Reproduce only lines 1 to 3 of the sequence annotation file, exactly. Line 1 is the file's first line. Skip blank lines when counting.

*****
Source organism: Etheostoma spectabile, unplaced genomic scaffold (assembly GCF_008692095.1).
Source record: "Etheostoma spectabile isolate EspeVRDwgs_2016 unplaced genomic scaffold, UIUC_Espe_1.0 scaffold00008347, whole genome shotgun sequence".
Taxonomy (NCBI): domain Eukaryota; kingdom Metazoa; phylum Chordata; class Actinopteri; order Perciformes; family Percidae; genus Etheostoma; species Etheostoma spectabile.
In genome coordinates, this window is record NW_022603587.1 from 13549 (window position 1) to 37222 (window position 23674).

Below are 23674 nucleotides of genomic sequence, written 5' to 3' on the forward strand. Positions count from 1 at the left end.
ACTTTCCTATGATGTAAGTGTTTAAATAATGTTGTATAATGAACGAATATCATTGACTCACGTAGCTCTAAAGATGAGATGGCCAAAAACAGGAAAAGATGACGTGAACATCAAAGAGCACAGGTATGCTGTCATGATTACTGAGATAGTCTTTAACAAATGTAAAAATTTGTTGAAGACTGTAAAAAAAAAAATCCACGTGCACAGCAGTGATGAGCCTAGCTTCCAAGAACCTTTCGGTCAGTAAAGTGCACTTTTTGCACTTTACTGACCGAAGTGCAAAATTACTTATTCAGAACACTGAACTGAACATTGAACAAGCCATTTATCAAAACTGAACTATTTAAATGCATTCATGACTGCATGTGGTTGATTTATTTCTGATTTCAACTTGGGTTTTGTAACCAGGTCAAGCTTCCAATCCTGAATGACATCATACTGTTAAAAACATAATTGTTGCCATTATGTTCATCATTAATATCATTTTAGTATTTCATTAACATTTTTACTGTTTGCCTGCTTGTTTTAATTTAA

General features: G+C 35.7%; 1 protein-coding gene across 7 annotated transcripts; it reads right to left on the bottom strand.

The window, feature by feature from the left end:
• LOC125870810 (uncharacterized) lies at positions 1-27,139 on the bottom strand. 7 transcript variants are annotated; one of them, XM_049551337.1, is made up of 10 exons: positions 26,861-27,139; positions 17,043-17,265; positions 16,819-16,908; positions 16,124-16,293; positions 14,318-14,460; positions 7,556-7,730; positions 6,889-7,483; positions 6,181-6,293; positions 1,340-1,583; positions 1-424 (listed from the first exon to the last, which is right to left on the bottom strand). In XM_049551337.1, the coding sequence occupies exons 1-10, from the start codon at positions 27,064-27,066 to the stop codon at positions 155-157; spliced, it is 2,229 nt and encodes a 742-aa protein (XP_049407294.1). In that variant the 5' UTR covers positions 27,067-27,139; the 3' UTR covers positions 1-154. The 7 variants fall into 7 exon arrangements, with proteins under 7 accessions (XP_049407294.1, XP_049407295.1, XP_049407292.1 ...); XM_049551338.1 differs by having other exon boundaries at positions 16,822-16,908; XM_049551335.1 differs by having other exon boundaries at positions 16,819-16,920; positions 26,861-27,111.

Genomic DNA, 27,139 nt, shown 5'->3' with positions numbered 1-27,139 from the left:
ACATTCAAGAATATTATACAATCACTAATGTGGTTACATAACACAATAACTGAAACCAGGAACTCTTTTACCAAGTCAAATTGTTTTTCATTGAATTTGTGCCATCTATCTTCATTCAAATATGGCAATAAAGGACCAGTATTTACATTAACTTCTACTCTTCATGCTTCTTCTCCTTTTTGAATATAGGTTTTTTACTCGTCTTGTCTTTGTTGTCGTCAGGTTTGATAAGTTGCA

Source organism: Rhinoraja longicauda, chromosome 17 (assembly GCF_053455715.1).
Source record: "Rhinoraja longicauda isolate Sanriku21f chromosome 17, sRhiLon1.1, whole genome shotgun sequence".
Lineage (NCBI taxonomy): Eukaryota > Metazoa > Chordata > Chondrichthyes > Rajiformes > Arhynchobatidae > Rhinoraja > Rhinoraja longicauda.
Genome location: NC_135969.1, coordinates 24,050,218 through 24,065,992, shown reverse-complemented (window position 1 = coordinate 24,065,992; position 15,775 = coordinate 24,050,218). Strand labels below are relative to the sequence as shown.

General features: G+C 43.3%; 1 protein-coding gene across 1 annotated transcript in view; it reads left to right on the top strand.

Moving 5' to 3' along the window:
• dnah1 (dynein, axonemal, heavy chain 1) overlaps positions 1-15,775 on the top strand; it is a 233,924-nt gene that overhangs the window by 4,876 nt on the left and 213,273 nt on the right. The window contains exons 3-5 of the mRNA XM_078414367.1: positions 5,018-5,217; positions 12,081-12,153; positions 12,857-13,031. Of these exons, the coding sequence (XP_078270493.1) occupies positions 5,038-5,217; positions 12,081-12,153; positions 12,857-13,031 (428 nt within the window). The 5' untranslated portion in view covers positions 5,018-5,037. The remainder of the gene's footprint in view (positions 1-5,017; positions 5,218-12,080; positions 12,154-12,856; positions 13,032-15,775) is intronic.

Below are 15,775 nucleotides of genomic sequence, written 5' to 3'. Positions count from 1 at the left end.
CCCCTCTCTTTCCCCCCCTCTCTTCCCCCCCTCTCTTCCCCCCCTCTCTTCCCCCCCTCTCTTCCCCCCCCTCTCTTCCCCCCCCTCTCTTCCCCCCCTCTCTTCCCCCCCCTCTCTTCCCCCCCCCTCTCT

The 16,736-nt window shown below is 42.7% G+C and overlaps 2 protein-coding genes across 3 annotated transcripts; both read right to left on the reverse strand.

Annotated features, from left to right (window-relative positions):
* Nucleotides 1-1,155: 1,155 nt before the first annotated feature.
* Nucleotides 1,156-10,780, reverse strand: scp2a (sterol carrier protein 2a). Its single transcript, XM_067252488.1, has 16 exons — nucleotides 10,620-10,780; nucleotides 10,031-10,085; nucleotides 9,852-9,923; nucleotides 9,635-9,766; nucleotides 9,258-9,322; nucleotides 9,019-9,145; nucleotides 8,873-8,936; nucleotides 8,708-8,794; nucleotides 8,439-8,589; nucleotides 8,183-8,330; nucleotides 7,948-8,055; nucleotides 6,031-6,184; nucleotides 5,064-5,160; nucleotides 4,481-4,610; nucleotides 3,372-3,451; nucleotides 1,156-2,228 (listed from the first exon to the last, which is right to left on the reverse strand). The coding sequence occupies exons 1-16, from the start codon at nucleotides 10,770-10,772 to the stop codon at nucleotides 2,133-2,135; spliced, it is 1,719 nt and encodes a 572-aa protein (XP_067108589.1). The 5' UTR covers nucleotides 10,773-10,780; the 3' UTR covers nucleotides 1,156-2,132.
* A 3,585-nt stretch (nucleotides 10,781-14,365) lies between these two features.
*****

Source organism: Etheostoma spectabile, unplaced genomic scaffold (assembly GCF_008692095.1).
Source record: "Etheostoma spectabile isolate EspeVRDwgs_2016 unplaced genomic scaffold, UIUC_Espe_1.0 scaffold00008347, whole genome shotgun sequence".
Taxonomy (NCBI): domain Eukaryota; kingdom Metazoa; phylum Chordata; class Actinopteri; order Perciformes; family Percidae; genus Etheostoma; species Etheostoma spectabile.